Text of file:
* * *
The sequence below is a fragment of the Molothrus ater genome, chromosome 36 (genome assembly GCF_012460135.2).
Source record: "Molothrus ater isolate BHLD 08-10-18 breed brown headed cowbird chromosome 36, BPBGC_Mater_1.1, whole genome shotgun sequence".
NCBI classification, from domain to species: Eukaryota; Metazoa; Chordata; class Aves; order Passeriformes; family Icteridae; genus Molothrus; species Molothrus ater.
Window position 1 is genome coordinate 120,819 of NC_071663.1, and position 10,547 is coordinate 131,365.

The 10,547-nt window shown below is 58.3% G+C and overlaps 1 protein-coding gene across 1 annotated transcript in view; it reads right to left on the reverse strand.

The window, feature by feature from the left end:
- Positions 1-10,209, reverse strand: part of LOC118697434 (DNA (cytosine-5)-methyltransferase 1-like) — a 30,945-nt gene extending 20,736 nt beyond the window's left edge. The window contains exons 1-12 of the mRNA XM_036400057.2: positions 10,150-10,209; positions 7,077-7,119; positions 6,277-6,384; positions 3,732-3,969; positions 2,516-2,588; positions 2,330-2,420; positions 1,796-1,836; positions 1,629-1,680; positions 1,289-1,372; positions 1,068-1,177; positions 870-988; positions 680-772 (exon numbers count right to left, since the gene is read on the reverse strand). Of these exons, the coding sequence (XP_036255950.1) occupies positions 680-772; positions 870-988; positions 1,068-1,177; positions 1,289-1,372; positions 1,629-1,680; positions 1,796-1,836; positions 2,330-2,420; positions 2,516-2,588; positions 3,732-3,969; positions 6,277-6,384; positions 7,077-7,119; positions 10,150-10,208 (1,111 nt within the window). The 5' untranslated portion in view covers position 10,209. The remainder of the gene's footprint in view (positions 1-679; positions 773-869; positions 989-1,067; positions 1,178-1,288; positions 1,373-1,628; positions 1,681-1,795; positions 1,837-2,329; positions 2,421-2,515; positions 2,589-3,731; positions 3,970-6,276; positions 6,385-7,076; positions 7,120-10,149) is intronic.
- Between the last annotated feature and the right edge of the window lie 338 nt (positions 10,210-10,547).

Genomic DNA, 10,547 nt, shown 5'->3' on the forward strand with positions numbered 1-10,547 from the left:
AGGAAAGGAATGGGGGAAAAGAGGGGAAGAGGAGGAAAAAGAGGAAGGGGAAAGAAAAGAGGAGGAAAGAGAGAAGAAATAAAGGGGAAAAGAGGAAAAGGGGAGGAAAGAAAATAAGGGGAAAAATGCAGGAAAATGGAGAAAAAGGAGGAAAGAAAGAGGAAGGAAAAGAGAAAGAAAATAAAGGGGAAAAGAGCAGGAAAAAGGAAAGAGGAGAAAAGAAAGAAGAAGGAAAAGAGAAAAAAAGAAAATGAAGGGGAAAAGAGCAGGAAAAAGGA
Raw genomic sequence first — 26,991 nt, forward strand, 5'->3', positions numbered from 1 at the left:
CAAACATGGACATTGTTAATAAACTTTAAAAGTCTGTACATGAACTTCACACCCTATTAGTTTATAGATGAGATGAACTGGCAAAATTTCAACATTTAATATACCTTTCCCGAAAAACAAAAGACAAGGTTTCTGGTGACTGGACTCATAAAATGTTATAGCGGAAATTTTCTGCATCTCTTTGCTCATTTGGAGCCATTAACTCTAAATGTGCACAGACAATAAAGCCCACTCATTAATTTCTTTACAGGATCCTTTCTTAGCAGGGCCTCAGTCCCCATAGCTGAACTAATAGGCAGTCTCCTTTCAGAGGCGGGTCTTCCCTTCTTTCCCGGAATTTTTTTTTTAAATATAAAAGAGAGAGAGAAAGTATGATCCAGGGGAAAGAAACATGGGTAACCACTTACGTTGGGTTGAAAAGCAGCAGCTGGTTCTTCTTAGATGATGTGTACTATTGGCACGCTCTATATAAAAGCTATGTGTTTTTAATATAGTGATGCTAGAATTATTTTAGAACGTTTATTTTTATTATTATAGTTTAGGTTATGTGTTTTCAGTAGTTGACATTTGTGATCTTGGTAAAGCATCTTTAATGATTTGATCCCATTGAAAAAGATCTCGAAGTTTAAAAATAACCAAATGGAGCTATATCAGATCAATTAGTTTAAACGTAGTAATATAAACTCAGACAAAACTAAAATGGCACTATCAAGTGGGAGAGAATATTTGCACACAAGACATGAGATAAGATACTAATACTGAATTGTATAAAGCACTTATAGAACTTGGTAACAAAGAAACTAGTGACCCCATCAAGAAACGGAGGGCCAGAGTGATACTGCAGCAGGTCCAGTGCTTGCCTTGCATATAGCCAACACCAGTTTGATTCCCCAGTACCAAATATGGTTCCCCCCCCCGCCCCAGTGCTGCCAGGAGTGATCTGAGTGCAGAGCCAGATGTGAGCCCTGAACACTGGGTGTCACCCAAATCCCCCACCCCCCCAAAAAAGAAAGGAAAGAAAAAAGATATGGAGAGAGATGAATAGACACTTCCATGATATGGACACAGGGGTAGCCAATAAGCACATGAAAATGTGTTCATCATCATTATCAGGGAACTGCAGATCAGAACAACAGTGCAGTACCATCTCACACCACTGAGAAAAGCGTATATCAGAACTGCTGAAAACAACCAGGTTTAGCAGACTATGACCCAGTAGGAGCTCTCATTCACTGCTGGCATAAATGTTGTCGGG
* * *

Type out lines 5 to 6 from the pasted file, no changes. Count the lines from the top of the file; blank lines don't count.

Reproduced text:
The 10,547-nt window shown below is 58.3% G+C and overlaps 1 protein-coding gene across 1 annotated transcript in view; it reads right to left on the reverse strand.

The window, feature by feature from the left end: